I would like to find out something with regards to studying the book of Revelation. To be honest Revelation is one of the books I have not read except just the letters to the churches. How should one study this book and how should one interpret the things that are going on in that book i.e beasts, numbers, dragons etc. Do you understand this book?
I am not sure I can say I completely understand the book of Revelation, but I do understand quite a bit about the book. First of all, I am not the world’s expert on the book. Let me suggest a couple of books I really like. You may need to use google to find these books. One is the book on Revelation by Jim McGuiggan. This one is a bit hard to find, but if you google his name, you can find it. The other is "Mine Eyes Have Seen the Glory" by Gordon Ferguson. It is at dpibooks.com Also Douglas Jacoby (www.douglasjacoby.com) has a brand new DVD series on Revelation which is available at www.ipibooks.com.
A few comments. Except for the last two chapters, Revelation is a vision concerning the events which happened to the church in the persecution by Rome. Twice, the angel tells John that the vision is of events which "will soon take place." (for example Revelation 1:1). I think that Revelation chapters 2 and 3 are quite straightforward. Chapters 4-19 are clearly more difficult. This is apocalyptic language. In this kind of biblical literature one must take what is said to be symbolic unless the context dictates otherwise. The visions, with all the creatures, and numbers and so forth are admittedly difficult to understand, but they are about the attacks on the church by the Roman persecutors and the fact that God is in control and that victory is God’s. Rome will not prevail. Judgment will come on the enemies of God’s people. There is way too much there, and I do not think you asked me to interpret all the visions, but just to give you a feeling, Revelation 17 is definitely about judgment on the Roman empire and the persecutors of the church. The fifth king is the persecutor Nero, while the eighth king is Domitian–also a persecutor of the church. The theme of the book is that God is in control and his children may be persecuted but they will be victorious.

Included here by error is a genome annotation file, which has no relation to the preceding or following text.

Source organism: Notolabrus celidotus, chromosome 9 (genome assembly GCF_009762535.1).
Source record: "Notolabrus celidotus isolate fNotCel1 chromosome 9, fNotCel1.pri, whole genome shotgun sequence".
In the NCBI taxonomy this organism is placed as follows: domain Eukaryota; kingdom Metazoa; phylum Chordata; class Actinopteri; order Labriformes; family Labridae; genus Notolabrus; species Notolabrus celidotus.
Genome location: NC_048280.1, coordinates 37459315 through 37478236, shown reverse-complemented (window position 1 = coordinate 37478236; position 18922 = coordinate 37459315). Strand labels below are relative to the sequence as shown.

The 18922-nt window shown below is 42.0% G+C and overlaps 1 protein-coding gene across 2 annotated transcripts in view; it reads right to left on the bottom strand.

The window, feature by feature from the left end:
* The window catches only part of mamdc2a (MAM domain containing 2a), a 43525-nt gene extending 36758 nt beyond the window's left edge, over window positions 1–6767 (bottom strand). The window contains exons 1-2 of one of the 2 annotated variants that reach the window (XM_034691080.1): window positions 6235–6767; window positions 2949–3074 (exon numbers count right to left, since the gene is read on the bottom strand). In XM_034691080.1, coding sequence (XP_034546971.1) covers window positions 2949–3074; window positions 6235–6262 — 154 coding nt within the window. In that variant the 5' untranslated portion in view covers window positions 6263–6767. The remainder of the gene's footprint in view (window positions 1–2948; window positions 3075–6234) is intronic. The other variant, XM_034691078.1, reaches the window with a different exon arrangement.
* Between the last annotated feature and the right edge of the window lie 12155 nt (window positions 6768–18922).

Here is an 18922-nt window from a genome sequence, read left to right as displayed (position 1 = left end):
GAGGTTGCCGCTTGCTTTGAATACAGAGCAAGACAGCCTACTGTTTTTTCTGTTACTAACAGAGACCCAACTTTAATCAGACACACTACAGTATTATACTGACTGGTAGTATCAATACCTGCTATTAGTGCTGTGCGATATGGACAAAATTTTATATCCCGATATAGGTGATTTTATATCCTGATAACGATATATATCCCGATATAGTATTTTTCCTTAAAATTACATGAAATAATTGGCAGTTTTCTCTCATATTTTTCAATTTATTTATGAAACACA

John Oakes, PhD